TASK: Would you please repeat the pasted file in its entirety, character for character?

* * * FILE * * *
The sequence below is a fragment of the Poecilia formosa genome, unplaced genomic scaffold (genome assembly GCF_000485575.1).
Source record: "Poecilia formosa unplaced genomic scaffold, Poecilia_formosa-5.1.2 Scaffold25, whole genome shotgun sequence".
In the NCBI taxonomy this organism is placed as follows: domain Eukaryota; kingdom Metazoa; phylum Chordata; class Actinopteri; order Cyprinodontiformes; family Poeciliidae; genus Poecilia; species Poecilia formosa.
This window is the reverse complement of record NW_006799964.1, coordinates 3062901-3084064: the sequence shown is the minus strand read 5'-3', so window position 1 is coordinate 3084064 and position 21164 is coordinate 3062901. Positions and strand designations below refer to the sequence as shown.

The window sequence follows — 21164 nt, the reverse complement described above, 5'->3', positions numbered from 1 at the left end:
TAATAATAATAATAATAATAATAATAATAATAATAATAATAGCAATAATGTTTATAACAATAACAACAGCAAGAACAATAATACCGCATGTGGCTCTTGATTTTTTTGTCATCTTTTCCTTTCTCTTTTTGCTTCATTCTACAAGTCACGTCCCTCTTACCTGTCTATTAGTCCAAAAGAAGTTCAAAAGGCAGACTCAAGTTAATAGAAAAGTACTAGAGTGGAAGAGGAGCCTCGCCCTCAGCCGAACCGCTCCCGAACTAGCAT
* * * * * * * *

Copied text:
The sequence below is a fragment of the Poecilia formosa genome, unplaced genomic scaffold (genome assembly GCF_000485575.1).
Source record: "Poecilia formosa unplaced genomic scaffold, Poecilia_formosa-5.1.2 Scaffold25, whole genome shotgun sequence".
In the NCBI taxonomy this organism is placed as follows: domain Eukaryota; kingdom Metazoa; phylum Chordata; class Actinopteri; order Cyprinodontiformes; family Poeciliidae; genus Poecilia; species Poecilia formosa.
This window is the reverse complement of record NW_006799964.1, coordinates 3062901-3084064: the sequence shown is the minus strand read 5'-3', so window position 1 is coordinate 3084064 and position 21164 is coordinate 3062901. Positions and strand designations below refer to the sequence as shown.

The window sequence follows — 21164 nt, the reverse complement described above, 5'->3', positions numbered from 1 at the left end:
TAATAATAATAATAATAATAATAATAATAATAATAATAATAGCAATAATGTTTATAACAATAACAACAGCAAGAACAATAATACCGCATGTGGCTCTTGATTTTTTTGTCATCTTTTCCTTTCTCTTTTTGCTTCATTCTACAAGTCACGTCCCTCTTACCTGTCTATTAGTCCAAAAGAAGTTCAAAAGGCAGACTCAAGTTAATAGAAAAGTACTAGAGTGGAAGAGGAGCCTCGCCCTCAGCCGAACCGCTCCCGAACTAGCAT